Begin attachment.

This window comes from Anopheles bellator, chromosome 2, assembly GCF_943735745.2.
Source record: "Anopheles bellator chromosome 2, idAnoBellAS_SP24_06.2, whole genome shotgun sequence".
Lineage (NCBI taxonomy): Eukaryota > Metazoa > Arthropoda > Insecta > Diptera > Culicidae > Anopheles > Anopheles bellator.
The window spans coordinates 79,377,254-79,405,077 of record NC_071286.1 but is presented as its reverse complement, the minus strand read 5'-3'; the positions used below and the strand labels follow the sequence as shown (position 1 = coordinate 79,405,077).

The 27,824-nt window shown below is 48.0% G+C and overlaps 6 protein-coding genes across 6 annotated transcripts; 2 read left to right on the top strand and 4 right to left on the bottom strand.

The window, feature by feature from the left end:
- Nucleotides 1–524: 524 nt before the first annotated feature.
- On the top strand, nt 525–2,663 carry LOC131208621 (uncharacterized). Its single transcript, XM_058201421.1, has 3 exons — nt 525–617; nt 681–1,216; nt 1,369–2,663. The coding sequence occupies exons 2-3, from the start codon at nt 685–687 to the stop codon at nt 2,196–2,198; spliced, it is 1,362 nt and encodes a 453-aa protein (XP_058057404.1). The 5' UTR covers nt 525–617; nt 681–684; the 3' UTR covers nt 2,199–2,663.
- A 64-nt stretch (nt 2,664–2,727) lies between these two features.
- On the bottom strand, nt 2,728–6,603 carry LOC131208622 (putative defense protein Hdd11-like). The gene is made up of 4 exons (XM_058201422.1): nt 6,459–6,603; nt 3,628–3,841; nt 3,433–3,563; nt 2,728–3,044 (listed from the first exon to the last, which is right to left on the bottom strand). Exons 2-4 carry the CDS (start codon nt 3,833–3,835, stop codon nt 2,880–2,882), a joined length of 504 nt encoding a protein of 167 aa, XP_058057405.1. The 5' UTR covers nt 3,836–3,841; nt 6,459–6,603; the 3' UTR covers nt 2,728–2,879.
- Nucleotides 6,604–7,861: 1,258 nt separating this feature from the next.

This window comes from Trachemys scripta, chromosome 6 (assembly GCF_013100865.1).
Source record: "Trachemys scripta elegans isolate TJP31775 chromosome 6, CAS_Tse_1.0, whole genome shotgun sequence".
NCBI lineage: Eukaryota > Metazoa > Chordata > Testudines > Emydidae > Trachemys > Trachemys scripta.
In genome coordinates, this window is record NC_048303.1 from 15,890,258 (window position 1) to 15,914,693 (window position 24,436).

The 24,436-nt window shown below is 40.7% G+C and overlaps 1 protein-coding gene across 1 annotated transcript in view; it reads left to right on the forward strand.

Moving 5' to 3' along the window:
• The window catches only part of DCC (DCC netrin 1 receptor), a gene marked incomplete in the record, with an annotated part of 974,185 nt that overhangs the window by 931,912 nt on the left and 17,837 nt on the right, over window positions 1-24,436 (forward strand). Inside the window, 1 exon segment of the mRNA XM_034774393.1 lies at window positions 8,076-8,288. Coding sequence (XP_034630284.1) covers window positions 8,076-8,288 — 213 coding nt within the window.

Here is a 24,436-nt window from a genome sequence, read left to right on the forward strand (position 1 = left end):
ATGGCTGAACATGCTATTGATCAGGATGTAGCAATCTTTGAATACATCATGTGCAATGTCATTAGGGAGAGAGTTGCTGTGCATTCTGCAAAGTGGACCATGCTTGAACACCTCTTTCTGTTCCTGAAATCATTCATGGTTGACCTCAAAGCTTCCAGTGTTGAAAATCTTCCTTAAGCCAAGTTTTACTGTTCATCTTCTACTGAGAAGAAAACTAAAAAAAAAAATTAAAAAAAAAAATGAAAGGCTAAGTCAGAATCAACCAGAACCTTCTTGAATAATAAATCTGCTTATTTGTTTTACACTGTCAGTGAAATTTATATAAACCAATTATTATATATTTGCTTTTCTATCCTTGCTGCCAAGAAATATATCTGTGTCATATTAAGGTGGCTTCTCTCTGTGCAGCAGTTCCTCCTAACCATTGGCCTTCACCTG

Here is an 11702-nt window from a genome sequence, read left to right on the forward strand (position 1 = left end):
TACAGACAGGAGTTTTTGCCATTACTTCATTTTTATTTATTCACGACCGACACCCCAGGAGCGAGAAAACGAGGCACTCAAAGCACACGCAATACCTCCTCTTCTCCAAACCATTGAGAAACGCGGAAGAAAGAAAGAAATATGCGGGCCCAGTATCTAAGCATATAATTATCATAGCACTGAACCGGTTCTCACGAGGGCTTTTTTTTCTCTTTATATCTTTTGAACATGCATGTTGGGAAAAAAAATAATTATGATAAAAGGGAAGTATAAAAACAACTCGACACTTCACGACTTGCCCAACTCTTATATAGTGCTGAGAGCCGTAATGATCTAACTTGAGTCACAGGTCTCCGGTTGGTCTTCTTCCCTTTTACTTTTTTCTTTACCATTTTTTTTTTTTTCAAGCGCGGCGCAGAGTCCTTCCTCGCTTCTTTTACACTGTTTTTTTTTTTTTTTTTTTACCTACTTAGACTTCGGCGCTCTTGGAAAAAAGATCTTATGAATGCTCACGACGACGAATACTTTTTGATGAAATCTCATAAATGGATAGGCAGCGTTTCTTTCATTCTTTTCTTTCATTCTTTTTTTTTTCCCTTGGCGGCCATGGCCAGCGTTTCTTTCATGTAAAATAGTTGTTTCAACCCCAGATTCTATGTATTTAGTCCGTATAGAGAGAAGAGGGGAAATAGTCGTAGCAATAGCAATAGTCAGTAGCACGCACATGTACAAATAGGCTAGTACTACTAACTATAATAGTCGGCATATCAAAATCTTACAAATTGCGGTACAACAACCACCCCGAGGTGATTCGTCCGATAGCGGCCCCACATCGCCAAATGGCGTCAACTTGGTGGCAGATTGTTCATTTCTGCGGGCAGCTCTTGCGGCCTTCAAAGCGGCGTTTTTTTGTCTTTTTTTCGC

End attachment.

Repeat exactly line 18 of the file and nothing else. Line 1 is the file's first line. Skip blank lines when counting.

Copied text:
• The window catches only part of DCC (DCC netrin 1 receptor), a gene marked incomplete in the record, with an annotated part of 974,185 nt that overhangs the window by 931,912 nt on the left and 17,837 nt on the right, over window positions 1-24,436 (forward strand). Inside the window, 1 exon segment of the mRNA XM_034774393.1 lies at window positions 8,076-8,288. Coding sequence (XP_034630284.1) covers window positions 8,076-8,288 — 213 coding nt within the window.